While certain devices augment tension and excitement in a story, others can bring its momentum to a grinding halt. In an era of notoriously short attention spans, many readers will put down a book that can’t keep them engaged. What makes the “most wanted” list for murdering narrative tension?
- Backstory, poorly managed, bogs down your story. Most readers won’t still still, literally or figuratively, for history lessons. “Long ago in this land, [insert tedious paragraphs of background here] happened and threw the kingdom into turmoil”. Info-dumps of this nature are, with few exceptions, the hallmark of amateurs. Drop hints to pique interest, then dole out information gradually in an organic, logical way. Only include background details germane to the story.
- Telling too much too soon denies readers the suspense and satisfaction of awaiting answers. If you provide the full biography of a character or history of a situation right up front, readers have no incentive to keep turning pages. You’ve already answered all the questions! Don’t give away everything right away. Make readers work for it! Finally, a form of communication where it’s okay to be a tease.
- Wasting time with materials that doesn’t move the story forward will prompt many readers to walk away. Devoted Song of Ice and Fire fans will doubtless excoriate me for this, but I struggled with A Dance with Dragons because many of the chapters didn’t seem to advance the story. “Okay, here’s another interlude of Tyrion cruising with the river-folk…drinkin’ ale and tellin’ tales…where is this going, exactly?” Since most of us aren’t George R. R. Martin, we can’t guarantee that people will plow though the tedious bits of our story instead of putting the book aside. Omit scenes that don’t propel the narrative or reveal character, and trim excess from dialogue and descriptions.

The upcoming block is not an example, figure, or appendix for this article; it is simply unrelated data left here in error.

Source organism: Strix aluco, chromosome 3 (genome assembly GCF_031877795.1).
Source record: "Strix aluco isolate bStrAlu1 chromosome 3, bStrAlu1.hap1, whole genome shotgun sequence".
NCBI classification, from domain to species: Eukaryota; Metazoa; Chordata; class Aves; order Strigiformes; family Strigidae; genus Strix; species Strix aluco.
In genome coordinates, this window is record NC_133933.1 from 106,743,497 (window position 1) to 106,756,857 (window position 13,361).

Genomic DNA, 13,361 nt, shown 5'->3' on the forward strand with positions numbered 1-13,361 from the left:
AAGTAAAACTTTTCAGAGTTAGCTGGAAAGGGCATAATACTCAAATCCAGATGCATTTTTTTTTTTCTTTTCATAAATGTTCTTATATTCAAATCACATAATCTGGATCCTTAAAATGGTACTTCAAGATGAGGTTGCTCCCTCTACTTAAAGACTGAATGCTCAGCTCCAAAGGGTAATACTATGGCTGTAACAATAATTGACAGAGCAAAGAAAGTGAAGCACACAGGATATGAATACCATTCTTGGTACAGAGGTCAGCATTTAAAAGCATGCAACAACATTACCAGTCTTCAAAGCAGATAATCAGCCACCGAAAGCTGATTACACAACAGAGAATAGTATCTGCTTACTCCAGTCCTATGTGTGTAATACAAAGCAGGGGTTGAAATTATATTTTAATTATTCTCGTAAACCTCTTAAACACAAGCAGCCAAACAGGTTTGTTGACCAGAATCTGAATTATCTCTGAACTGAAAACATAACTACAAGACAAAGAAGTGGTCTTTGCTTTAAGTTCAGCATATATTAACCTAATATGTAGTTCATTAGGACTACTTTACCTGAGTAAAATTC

Creating a Storyboard
A valuable exercise for evaluating narrative flow is the storyboard. Jot a one-line description of each scene on a sticky note (or an index card, or in a spreadsheet, whatever works for you). Don’t worry about writing them in chronological order, just scribble down every scene you’ve envisioned for your story. If it helps, color-code scenes by subplot. Once you’ve accumulated a good pile, lay them out in a logical sequence of events and evaluate:
- Does tension build towards the climax?
- Does every scene contribute something towards the story’s momentum? Remove extraneous scenes or devise a way to make them more germane.
- Are there any gaps in the plot? If the layout exposes holes, seeing the events on either side can prompt the development of new scenes to connect the dots.
- Are major revelations foreshadowed?
- If you’re using multiple points of view, which scenes will use each character’s perspective?
- Is the story’s internal logic sound? Are all the questions resolved by the end?
Laying out the pieces like this creates a map of the story’s tension flow and allows you to switch pieces around until you find an optimal arrangement. When you’re satisfied, transcribe the storyboard into a scene-by-scene outline. Congratulations! You’ve got a complete working model of your novel. But where should it start? How do you determine the opening chapter, scene, or line of the book? We’ll explore that in next week’s installment.